Hundreds of Catholic school students, parents and other supporters joined a school choice rally Sept. 25 at a Chicago building that houses Illinois state government offices.
The rally was aimed at demonstrating the need for more families to be able to enroll their children in the schools they choose, whether they are Catholic schools, other private schools, charter schools or other public schools.
In most cases, speakers said, the main barriers to school choice are economic.
“Parents are the primary educators of their children and deserve the right to choose their children’s education,” said Patrick Landry, principal of Maternity BVM School in Chicago’s Humboldt Park neighborhood.
Twenty years ago, there were four Catholic elementary schools in Humboldt Park. Maternity BVM is the last one, Landry said, and it intends to remain open.
“Our school is a beacon of hope and love for our students,” Landry said. “We’re not going anywhere.”
Ninety-nine percent of the school’s 231 students are Latino, and 95 percent qualify for free or reduced-price school lunches, he said. The average family income is $22,000 a year, and families are spending 10 to 20 percent of their income on tuition.
“They are making an investment in their children, because they want a life for their children that is better than theirs,” Landry said.
School choice advocates want the state to find a way to direct more money to nonpublic schools, whether by offering vouchers that would allow students to take a portion of the money their public school districts would have spent on educating them and applying it to the schools of their choice, or by allowing tax credits for private school tuition or for individuals and businesses that donate to scholarship funds.
Illinois does offer a tax credit for kindergarten through 12th grade educational expenses; the maximum credit is $500 for families that spend $2,500 or more on tuition or other costs.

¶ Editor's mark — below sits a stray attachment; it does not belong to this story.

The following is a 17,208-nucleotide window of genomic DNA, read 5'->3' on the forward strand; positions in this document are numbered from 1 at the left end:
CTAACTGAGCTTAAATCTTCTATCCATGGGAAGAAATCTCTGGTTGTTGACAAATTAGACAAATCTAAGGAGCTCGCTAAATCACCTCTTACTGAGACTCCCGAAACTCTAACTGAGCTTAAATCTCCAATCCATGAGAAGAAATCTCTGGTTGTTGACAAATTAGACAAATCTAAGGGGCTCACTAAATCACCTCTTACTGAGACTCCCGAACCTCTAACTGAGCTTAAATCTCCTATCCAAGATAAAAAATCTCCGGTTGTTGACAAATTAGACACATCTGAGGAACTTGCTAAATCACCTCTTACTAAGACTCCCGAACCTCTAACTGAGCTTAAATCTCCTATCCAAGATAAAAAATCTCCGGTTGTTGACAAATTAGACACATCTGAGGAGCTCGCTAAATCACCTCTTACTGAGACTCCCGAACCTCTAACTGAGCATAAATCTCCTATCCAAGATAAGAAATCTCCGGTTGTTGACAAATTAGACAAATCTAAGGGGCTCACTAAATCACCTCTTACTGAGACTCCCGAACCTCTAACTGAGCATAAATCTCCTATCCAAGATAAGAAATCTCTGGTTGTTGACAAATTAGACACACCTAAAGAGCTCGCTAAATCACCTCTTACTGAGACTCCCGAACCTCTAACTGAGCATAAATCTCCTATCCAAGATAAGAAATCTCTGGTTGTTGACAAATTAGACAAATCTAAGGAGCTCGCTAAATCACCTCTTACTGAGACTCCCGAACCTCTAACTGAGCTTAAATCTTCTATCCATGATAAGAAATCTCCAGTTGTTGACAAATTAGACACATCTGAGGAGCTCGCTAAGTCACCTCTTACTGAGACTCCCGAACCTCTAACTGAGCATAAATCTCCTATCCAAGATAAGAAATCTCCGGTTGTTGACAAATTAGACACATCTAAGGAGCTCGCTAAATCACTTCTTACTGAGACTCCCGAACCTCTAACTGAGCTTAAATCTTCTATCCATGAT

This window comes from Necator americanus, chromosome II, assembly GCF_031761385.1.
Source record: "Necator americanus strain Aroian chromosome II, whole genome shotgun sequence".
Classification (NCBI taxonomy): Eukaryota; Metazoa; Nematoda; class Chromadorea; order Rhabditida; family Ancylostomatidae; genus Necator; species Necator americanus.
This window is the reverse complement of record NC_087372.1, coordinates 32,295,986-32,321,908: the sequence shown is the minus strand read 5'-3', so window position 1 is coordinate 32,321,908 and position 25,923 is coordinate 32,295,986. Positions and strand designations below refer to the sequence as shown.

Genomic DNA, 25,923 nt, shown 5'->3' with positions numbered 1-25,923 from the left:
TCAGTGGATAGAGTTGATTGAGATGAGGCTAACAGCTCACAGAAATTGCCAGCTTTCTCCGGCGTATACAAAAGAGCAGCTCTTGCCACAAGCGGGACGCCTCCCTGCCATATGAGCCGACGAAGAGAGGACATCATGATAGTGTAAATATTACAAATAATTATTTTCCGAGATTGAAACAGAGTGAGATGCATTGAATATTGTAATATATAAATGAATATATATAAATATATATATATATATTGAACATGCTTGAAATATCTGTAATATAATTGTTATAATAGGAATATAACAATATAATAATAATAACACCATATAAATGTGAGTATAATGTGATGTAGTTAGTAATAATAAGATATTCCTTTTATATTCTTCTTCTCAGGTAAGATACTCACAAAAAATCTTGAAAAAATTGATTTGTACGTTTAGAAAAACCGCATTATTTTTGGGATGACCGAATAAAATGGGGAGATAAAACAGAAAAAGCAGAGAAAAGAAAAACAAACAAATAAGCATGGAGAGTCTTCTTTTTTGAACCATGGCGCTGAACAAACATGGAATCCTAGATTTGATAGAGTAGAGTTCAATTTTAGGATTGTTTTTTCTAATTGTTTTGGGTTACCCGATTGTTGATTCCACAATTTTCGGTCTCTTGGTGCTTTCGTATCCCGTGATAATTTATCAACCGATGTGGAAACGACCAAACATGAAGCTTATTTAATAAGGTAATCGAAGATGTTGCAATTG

But that’s a fraction of what parents pay for Catholic education.
The yearly tuition at Leo Catholic High School is $7,500, one of the lowest high school tuition rates in the Chicago Archdiocese, said Philip Mesina, principal of the all-male school. But it’s still too much for most of the families who send their sons there; after financial aid and scholarships, the average Leo family pays $4,000 a year.
“It’s a sacrifice every day for them,” he said. “They want their children to get a good education. They’re not looking for a handout. They’re looking for what’s fair.”
Students in the sophomore world religions class came to the school choice rally after learning that their parents pay property taxes to support public schools and pay tuition for them to go to Leo.
Khalid Manney, 15, said he chose to go to Leo after he met some people from the school at an elementary school basketball game and they invited him to shadow a student at the school for a day. He found a clean building with a warm, welcoming spirit, Manney said.
“It was my choice, but my parents agreed with me,” he said. He’s now a three-sport athlete — cross-country, basketball and track — and finished his freshman year with a 4.0 grade point average.
Leo was among more than a score of Catholic elementary and high schools represented at the rally.
Another group came from Pope John Paul II School. Parent and volunteer Maria Vega said the issue of school funding is very near to her heart and her wallet. She has one child in eighth grade at Pope John Paul II, where yearly tuition is $3,800 for one child, and one at St. Ignatius College Prep, where tuition is $16,500. As at nearly all Catholic schools, some financial aid is available.
“This is very important to us,” she said. “We wanted to give our children a better education.”
She doesn’t think the public schools in her Brighton Park neighborhood offer the same quality education as the Catholic schools her children attend, and she said she would fear for their safety in public schools.
In addition to a better education, she said, her children have learned values and morals that they will carry with them their whole lives, and involvement in Pope John Paul II School has drawn her whole family into deeper involvement in their Catholic faith.
Trey Cobb, youth director of EdChoice Illinois, challenged the young people in attendance to work for school choice. Cobb, a 17-year-old junior at DePaul University, noted that he cannot yet vote, but he can make his voice heard.
“There is no progress without struggle,” he said. “We need to go back to our schools, go back to our neighborhoods, and tell everyone what we were doing today.”
— By Michelle Martin